Deeper in the solar system, on Europa, a large spacecraft lands near a fissure and drops small probes into the ocean far below.
Beyond the Moon, a telescope with a specially fitted shade images an Earth-like exoplanet for the first time, possibly finding chemical markers of life.
It all sounds like science fiction, but a new budget for NASA proposed by the US House of Representatives includes seed money for all of these initiatives, some of which are receiving funding for the first time.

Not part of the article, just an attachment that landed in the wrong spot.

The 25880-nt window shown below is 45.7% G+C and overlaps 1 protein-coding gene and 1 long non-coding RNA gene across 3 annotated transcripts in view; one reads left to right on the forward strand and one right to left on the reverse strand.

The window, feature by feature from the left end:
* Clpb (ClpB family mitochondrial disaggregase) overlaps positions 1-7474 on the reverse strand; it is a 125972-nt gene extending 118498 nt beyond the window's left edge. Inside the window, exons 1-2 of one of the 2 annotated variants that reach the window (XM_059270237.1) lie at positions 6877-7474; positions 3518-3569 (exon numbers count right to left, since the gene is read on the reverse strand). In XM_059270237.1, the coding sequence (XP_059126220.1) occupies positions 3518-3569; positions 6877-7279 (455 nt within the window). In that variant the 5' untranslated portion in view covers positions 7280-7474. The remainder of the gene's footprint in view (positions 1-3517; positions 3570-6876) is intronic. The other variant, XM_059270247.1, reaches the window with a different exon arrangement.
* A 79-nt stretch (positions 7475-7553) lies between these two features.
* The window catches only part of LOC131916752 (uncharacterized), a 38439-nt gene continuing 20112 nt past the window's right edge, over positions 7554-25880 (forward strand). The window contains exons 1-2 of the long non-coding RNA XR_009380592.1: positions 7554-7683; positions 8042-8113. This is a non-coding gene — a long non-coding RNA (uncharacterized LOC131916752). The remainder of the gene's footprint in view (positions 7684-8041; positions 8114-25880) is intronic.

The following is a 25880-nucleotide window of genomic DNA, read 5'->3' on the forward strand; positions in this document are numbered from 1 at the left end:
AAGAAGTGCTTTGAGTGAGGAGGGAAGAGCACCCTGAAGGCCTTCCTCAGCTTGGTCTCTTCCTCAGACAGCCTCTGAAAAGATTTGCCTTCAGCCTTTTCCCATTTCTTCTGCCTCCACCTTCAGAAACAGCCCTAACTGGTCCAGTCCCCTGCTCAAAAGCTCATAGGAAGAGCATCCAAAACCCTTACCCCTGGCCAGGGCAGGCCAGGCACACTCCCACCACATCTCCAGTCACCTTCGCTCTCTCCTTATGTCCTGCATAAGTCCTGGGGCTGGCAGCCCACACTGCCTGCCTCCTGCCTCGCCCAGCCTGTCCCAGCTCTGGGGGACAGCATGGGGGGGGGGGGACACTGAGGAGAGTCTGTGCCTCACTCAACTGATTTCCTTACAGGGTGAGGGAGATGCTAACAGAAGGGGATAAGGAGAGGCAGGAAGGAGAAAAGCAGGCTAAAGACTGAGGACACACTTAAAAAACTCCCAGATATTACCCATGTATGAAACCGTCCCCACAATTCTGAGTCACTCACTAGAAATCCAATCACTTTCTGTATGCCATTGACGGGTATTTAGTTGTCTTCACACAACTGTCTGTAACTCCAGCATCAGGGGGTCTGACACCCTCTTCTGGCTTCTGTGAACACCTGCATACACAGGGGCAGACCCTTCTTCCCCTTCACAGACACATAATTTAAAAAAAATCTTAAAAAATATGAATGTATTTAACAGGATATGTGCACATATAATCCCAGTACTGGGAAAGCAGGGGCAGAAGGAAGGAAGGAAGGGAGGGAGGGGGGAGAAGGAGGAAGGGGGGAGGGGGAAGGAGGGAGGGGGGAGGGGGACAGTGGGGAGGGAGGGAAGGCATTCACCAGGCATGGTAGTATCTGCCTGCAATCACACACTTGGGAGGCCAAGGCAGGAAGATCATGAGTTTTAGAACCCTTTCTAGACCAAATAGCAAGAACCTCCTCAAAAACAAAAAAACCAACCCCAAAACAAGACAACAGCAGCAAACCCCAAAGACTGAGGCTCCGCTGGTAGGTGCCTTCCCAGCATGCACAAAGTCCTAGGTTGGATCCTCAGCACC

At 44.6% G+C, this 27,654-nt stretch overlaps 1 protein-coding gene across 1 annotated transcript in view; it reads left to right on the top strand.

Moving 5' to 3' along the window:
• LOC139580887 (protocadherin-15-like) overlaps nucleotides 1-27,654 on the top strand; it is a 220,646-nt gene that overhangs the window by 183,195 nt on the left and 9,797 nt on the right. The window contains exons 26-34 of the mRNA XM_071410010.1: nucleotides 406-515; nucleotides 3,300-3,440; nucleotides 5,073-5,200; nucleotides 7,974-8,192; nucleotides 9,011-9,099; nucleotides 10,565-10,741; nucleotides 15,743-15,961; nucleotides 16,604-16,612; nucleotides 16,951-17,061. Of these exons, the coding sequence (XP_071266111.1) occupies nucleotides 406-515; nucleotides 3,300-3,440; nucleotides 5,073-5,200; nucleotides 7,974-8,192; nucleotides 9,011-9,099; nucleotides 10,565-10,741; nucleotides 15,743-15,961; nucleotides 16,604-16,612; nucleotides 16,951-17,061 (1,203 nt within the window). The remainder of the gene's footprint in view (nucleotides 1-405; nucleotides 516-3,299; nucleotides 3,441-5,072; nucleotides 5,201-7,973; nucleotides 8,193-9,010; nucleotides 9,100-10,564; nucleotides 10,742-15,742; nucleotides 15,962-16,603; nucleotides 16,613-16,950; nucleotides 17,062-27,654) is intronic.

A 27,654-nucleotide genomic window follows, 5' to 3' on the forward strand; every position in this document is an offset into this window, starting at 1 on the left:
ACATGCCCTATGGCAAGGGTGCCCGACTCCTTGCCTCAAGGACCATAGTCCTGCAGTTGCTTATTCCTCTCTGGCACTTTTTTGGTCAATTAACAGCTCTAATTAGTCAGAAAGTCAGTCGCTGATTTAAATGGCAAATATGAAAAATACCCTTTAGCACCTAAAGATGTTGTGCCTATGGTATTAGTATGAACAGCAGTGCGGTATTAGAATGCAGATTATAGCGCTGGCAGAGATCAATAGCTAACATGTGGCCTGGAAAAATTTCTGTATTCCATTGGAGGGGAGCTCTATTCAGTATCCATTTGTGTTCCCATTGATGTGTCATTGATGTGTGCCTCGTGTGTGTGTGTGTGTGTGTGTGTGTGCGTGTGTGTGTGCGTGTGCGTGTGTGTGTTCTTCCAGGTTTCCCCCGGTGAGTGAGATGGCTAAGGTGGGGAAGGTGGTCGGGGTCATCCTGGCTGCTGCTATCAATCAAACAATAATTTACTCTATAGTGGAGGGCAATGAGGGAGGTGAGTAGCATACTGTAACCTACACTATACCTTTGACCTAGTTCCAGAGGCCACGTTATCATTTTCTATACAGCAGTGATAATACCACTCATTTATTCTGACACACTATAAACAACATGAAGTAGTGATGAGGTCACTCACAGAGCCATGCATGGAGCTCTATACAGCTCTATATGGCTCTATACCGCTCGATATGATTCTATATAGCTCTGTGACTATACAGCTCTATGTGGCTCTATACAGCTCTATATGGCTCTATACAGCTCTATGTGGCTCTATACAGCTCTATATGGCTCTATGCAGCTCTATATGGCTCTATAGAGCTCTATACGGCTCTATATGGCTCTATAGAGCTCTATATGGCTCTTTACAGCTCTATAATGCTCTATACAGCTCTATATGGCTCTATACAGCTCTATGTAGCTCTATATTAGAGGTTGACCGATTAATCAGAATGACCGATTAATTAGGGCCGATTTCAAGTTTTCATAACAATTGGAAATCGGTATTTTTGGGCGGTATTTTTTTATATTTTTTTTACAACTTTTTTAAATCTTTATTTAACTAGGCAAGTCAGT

Most of these concepts should therefore survive.
NASA has some instruments—including the James Webb Space Telescope and the Transiting Exoplanet Survey Satellite—coming in the next decade that will begin to scratch around the edges of this problem.
The House bill directs NASA to consider a variety of sci-fi-like options, including antimatter-catalyzed fusion, the Bussard interstellar ramjet, matter-antimatter annihilation reactions, multiple forms of beamed energy approaches, and immense "sails" that intercept solar photons or the solar wind.